Next, we issue the actual Student.findById(1L) call, this time storing the result as the member variable student. This call will trip the mock, which will return a new transient instance. We then set the emergencyContactInfo field to null, so that it becomes invalid, as it is annotated with a @NotNull annotation. Now we are ready to set up our bean validation framework.

We create a LocalValidatorFactoryBean instance, which will boot the Bean Validation Framework in the afterPropertiesSet() method, which is defined for any Spring Bean implementing InitializingBean. We must call this method ourselves, because Spring is not involved in our unit test. Now we're ready to run our validation and assert the proper behavior has occurred.

We call our validator's validate method, passing it the student instance and the standard Default validation group, which will trigger validation. We'll then check that we only have one validation failure, and that the message template for the error is the same as the one for the @NotNull validation. We also check to ensure that the field that caused the validation was our emergencyContactInfo field.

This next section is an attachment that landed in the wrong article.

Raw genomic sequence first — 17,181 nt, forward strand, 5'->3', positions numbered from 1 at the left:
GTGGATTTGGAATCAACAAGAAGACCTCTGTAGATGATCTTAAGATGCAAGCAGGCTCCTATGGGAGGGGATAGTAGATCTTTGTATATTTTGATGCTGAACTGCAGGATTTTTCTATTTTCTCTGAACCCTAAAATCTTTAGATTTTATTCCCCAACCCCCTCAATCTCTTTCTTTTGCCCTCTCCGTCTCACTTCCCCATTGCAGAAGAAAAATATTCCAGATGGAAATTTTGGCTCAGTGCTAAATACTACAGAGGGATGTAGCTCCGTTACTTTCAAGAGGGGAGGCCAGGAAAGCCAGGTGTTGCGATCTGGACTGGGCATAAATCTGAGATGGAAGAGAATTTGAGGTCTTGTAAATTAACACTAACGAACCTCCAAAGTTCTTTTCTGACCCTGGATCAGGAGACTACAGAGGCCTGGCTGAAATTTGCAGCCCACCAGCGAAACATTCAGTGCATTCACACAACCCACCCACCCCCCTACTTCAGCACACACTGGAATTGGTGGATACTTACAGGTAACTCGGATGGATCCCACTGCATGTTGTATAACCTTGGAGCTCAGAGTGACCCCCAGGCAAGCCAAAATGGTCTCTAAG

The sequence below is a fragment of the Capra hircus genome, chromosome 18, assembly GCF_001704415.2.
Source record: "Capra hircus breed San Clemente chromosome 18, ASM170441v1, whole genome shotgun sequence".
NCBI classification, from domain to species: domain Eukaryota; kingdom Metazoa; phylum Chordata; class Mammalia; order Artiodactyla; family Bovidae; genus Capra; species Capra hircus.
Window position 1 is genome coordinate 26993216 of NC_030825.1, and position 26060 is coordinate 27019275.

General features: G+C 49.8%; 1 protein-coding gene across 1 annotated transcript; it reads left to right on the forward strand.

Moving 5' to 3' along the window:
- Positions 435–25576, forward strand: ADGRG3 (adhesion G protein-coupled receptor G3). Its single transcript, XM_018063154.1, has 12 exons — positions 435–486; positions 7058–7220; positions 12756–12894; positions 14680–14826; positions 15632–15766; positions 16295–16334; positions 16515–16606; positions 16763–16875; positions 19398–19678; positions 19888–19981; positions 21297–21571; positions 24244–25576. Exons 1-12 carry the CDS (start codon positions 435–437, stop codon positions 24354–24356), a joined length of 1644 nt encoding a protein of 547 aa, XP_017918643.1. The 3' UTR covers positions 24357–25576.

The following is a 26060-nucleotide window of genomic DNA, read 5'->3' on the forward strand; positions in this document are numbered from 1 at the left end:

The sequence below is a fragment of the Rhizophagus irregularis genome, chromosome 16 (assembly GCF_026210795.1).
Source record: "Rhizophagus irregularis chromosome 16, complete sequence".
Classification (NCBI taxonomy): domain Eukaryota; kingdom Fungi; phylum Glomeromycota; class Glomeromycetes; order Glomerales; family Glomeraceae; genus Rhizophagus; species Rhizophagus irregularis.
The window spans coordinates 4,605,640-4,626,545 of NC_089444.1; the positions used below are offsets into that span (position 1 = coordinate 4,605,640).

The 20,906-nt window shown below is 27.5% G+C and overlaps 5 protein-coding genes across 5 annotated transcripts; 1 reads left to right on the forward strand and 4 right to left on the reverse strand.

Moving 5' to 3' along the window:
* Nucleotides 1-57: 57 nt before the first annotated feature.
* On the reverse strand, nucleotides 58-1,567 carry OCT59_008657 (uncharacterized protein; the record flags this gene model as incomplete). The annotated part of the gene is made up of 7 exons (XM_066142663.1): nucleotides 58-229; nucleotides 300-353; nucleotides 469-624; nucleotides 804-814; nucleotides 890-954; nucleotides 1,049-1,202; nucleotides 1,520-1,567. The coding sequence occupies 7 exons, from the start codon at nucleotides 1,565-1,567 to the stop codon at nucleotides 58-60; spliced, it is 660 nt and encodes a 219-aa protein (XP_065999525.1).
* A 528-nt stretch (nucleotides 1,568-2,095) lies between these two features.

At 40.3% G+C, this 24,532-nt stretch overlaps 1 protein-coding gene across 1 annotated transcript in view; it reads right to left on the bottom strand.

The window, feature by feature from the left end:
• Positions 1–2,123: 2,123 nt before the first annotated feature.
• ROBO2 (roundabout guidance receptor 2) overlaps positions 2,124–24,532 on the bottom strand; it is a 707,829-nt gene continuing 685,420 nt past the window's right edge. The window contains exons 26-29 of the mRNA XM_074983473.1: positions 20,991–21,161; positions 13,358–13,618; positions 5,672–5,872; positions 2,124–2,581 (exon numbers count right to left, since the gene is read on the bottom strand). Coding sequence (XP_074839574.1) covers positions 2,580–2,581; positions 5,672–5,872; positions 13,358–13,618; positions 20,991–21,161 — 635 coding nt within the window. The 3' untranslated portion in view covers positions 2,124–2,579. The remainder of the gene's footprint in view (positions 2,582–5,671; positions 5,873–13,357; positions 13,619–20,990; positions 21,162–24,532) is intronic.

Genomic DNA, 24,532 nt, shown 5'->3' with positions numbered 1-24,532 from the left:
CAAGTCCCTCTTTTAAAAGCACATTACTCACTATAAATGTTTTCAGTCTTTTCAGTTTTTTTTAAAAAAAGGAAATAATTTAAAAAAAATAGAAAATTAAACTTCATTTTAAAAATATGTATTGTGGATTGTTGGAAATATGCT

In our answer callback, we can launch the Bean Validation Framework, and execute the validate method against our entity. In this way, we can exercise our bean instance any way we want, and instead of persisting the entity, can perform the validation phase and exit gracefully.

Caveats...

There are a few things slightly wrong here. First of all, the Data on Demand classes actually use Spring to inject relationships to each other, which I've logged a bug against as ROO-2497. You can override the setup of the data on demand class and manually create the DoD of the referring one, which is fine. They have slated to work on this bug for Roo 1.2, so it should be fixed sometime in the next few months.

Also, realize that this is NOT easy to do, compared to writing an integration test. However, this test runs markedly faster. If you have some sophisticated logic that you've attached to a

@AssertTrue
annotation, this is the way to test it in isolation.

 

From http://www.rimple.com/tech/2011/7/17/testing-entity-validations-with-a-mock-entity-roo-in-action.html

Published at DZone with permission of Ken Rimple, author and DZone MVB.